WE-AB-BRA-12: Post-Implant Dosimetry in Prostate Brachytherapy by X-Ray and MRI Fusion




For post-implant dosimetric assessment after prostate brachytherapy, CT-MR fusion approach has been advocated due to the superior accuracy on both seeds localization and soft tissue delineation. However, CT deposits additional radiation to the patient, and seed identification in CT requires manual review and correction. In this study, we propose an accurate, low-dose, and cost-effective post-implant dosimetry approach based on X-ray and MRI.


Implanted seeds are reconstructed using only three X-ray fluoroscopy images by solving a combinatorial optimization problem. The reconstructed seeds are then registered to MR images using an intensity-based points-to-volume registration. MR images are first pre-processed by geometric and Gaussian filtering, yielding smooth candidate seed-only images. To accommodate potential soft tissue deformation, our registration is performed in two steps, an initial affine followed by local deformable registrations. An evolutionary optimizer in conjunction with a points-to-volume similarity metric is used for the affine registration. Local prostate deformation and seed migration are then adjusted by the deformable registration step with external and internal force constraints.


We tested our algorithm on twenty patient data sets. For quantitative evaluation, we obtained ground truth seed positions by fusing the post-implant CT-MR images. Seeds were semi-automatically extracted from CT and manually corrected and then registered to the MR images. Target registration error (TRE) was computed by measuring the Euclidean distances from the ground truth to the closest registered X-ray seeds. The overall TREs (mean±standard deviation in mm) are 1.6±1.1 (affine) and 1.3±0.8 (affine+deformable). The overall computation takes less than 1 minute.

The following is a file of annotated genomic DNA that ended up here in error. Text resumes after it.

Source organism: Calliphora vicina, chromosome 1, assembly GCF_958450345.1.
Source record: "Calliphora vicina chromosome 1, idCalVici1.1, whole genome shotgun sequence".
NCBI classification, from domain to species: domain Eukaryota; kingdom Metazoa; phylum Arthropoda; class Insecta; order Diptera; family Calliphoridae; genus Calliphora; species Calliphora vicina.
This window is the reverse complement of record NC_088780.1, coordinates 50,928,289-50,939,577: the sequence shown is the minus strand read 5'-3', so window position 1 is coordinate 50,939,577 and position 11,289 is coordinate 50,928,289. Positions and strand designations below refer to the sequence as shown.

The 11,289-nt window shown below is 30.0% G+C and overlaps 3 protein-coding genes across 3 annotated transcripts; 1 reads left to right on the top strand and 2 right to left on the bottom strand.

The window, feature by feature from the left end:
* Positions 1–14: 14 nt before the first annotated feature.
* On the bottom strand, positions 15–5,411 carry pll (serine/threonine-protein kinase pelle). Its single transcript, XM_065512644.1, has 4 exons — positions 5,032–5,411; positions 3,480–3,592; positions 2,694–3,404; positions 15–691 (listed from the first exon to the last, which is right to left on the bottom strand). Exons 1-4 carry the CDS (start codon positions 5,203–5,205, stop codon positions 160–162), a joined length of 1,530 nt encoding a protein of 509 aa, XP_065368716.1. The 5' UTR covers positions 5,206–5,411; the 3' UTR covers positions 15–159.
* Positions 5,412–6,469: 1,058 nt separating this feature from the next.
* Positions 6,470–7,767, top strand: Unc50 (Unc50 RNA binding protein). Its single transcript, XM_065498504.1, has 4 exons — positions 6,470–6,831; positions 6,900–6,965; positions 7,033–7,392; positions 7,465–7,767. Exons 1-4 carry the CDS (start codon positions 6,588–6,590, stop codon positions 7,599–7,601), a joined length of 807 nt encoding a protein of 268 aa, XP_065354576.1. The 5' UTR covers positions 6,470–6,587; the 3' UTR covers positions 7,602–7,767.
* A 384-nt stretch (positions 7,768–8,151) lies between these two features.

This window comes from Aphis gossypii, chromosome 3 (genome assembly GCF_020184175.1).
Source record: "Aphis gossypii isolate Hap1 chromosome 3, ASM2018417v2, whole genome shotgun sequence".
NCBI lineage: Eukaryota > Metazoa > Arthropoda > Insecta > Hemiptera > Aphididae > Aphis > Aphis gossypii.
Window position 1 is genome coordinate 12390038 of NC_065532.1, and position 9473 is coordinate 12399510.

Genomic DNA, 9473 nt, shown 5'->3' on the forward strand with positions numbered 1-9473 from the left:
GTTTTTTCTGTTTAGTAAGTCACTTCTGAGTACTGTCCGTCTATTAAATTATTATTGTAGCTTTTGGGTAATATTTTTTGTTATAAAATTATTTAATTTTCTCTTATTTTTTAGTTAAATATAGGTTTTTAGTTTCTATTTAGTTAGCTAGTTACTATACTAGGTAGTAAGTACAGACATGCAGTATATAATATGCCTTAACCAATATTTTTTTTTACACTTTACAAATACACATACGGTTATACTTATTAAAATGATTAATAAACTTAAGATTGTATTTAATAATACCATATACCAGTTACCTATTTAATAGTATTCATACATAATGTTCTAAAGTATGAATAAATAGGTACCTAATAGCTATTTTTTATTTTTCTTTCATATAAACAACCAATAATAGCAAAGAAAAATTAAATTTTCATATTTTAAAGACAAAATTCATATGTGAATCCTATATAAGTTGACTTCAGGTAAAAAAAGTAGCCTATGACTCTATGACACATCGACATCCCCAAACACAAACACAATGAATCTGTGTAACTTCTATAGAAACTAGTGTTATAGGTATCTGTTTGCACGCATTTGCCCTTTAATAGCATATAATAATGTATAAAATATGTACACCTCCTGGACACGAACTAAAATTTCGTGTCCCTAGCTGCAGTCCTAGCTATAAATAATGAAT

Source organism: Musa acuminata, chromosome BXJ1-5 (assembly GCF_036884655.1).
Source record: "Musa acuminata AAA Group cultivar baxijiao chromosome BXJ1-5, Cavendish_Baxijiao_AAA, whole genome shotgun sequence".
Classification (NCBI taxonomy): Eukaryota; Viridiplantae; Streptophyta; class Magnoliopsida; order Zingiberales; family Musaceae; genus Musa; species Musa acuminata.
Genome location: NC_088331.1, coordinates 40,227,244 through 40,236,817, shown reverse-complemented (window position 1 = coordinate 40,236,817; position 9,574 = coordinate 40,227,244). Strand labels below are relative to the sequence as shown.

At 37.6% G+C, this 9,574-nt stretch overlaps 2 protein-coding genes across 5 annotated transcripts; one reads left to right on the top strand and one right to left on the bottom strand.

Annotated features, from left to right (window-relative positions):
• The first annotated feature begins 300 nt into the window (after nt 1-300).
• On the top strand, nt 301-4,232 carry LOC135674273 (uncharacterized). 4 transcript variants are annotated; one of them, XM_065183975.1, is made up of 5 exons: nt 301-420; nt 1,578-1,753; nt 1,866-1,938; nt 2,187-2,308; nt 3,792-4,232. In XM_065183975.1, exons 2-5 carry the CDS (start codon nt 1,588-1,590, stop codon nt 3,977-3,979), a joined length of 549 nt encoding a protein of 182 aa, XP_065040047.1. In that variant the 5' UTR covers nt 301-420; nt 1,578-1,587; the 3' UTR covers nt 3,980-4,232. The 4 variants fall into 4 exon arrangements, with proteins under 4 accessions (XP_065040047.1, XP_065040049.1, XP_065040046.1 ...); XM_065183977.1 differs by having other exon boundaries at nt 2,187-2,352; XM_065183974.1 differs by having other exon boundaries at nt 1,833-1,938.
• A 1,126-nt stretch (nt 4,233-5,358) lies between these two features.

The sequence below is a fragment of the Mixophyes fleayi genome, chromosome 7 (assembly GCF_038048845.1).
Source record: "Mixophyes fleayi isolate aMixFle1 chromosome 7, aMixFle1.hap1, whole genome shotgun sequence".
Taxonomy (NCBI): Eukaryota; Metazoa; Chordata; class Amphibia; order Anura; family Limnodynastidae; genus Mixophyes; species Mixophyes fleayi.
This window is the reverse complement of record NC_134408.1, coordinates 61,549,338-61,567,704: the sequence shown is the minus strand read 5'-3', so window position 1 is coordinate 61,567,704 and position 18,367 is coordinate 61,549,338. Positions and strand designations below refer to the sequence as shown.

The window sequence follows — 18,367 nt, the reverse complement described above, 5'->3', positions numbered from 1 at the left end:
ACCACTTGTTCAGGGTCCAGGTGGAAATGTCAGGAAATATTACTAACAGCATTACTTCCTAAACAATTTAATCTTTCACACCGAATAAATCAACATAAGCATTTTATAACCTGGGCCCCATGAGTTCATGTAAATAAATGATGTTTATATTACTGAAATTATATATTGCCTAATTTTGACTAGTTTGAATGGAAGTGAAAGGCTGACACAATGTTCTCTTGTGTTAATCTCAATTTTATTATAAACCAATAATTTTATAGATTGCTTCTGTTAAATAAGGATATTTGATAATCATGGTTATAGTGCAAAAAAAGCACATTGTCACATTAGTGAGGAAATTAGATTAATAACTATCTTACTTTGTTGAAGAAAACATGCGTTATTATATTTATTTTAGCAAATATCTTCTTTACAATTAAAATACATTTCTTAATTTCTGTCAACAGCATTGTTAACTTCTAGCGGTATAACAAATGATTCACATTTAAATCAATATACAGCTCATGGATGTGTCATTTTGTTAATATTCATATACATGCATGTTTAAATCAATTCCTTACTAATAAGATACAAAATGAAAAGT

It has been reported that the CT-based seed localization error is ∼1.6mm and the seed localization uncertainty of 2mm results in less than 5% deviation of prostate D90. The average error of 1.3mm with our system outperforms the CT-based approach and is considered well within the clinically acceptable limit.

Supported in part by NIH/NCI grant 5R01CA151395. The X-ray-based implant reconstruction method (US patent No. 8,233,686) was licensed to Acoustic MedSystems Inc.